Ask the Expert: How to Make NASA Cool (Again)
By Nicholas Skytland, MBA ’10
“What do you want to be when you grow up?”
When I was growing up, asking a classroom full of kids that question almost always included the answer, “I want to be an astronaut!” Space was cool. Space was something new, innovative and entrepreneurial. Inspiration was clearly NASA’s main value proposition.
Compare that with today.
What inspires tomorrow’s explorers, engineers and business leaders? From my personal experience, it has less and less to do with NASA, and more and more to do with other, well let’s just say “cooler” things.
Tomorrow’s leaders want to work for the “cool” company. They want to work for the next Google. The one that is open to new ideas. And so I wonder, how do we make NASA cool again? How do we use our space program as a catalyst to pass along that innovative, entrepreneurial, American spirit that got us to the moon in less than 10 years and launched a generation of innovators? Or better yet, how do we communicate all the cool things NASA is actually doing? Because, whether you know it or not, NASA does some amazing things!
I think it’s simple. Let them participate.
Think about it. Isn’t going to space so much cooler when you actually get to go? Isn’t that lunar rover so much better when you actually get to build it and then drive it? Isn’t that classroom outreach visit by the astronaut so much more relevant when they answer your question and then ask you one?
People want to be personally engaged. People want to see how they fit into the big picture. People, of all ages, want to be inspired. So that’s our challenge. We call it “participatory exploration” – creating a government agency that engages the American public in its mission and inspires the next generation of explorers, no matter what they want to be when they grow up.
How do people participate in what you do?
If you are in an organization with a great product that is having a tough time convincing your customers of your value proposition, you are not alone. I challenge you to think about how you can create a platform for participation in your organization. Don’t settle for mediocrity just by exposing people to or educating them about your product, collaborate with them to make it better.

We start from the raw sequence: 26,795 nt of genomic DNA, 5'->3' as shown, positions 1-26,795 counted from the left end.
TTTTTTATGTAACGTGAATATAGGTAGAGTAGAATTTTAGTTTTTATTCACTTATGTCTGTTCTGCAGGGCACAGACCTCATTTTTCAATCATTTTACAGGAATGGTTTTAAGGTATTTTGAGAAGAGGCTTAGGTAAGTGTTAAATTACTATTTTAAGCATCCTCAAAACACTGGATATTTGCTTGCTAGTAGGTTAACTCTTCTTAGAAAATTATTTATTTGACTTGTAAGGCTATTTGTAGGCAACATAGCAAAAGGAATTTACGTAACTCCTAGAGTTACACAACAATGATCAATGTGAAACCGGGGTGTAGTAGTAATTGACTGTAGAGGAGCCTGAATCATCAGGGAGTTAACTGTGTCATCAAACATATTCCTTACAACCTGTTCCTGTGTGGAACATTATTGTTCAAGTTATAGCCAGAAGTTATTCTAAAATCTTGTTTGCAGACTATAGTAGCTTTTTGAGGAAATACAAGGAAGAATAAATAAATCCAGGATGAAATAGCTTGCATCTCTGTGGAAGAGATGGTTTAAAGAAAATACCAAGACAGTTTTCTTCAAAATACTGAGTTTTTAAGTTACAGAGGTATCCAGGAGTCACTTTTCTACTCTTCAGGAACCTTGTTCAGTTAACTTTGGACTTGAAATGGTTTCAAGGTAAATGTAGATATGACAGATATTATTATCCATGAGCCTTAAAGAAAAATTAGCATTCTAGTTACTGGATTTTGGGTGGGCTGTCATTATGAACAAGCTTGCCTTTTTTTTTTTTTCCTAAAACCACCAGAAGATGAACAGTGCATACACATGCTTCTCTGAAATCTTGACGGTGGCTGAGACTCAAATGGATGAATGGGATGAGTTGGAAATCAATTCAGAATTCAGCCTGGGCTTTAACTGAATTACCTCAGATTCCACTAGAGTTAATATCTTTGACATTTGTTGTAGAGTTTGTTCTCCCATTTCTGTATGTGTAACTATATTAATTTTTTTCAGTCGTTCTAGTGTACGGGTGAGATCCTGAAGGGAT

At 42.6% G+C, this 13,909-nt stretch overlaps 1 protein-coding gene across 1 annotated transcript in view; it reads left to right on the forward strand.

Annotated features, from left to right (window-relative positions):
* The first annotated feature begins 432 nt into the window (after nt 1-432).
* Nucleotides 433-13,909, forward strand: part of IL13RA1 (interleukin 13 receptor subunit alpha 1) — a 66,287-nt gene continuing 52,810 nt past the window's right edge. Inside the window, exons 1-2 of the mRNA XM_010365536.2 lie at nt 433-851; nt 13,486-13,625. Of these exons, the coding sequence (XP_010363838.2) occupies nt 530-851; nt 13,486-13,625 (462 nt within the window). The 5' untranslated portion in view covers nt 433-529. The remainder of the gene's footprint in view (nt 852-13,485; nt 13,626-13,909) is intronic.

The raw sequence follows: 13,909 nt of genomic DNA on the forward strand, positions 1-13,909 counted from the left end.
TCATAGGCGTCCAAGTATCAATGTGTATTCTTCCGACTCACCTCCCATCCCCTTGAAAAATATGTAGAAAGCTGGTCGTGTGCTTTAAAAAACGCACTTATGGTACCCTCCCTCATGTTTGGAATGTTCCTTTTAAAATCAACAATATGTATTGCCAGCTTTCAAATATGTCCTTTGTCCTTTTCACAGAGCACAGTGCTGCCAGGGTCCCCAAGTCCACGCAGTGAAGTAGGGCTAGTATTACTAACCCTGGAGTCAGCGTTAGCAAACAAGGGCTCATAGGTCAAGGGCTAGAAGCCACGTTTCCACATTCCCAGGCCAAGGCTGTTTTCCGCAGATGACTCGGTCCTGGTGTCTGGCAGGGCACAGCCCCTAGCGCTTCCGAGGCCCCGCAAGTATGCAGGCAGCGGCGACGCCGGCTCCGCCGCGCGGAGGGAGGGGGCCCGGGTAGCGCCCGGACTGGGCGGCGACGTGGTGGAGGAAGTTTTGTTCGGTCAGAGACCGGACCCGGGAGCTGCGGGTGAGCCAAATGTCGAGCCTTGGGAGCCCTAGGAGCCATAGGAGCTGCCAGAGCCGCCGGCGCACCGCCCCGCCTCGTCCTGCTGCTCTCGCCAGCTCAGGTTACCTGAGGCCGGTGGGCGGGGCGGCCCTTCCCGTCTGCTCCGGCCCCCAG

If you want to attract the best and the brightest, open up your doors to new ideas and use participatory initiatives to attract the best and brightest earlier by allowing them to participate in your company.
At NASA, we know that business models are not eternal and we’re challenging the way we’ve always done things by working to make participatory exploration a core part of our business model. Whether NASA is designing the next exploration missions, using social networks to allow students to interact directly with astronauts living in space or creating a cutting edge Cloud Computing Platform to give the public unprecedented access to scientific data, NASA is engaging the American public in its mission.
I’d be remiss if I didn’t mention a few of the successful initiatives that are leading the way at NASA:
- NASA’s highly successful Centennial Challenges prize program has engaged inventors from around the country to successfully build prototypes of technology and innovation for use in space.
- We’re using social engagement tools to collect hundreds of ideas for improving the agency’s openness and transparency, more suggestions than any other government agency.
- Through a new policy initiative, NASA is working to make open source software development more collaborative for the benefit of the agency and the public. NASA has created “Nebula,” the U.S. government’s only cloud computing platform, which offers an easier way for NASA scientists and researchers to share large, complex data sets with external partners and the public.
- NASA is giving the public live access to its missions through NASA TV and its many social media sites.
- NASA’s education outreach program includes initiatives where students have opportunities to control space instruments remotely.
- NASA is establishing a new Participatory Exploration Office, which will be charged with infusing more public participation into NASA’s mission in order to directly engage citizens in exploration.
Skytland is a project manager in the life sciences area at the Johnson Space Center in Houston.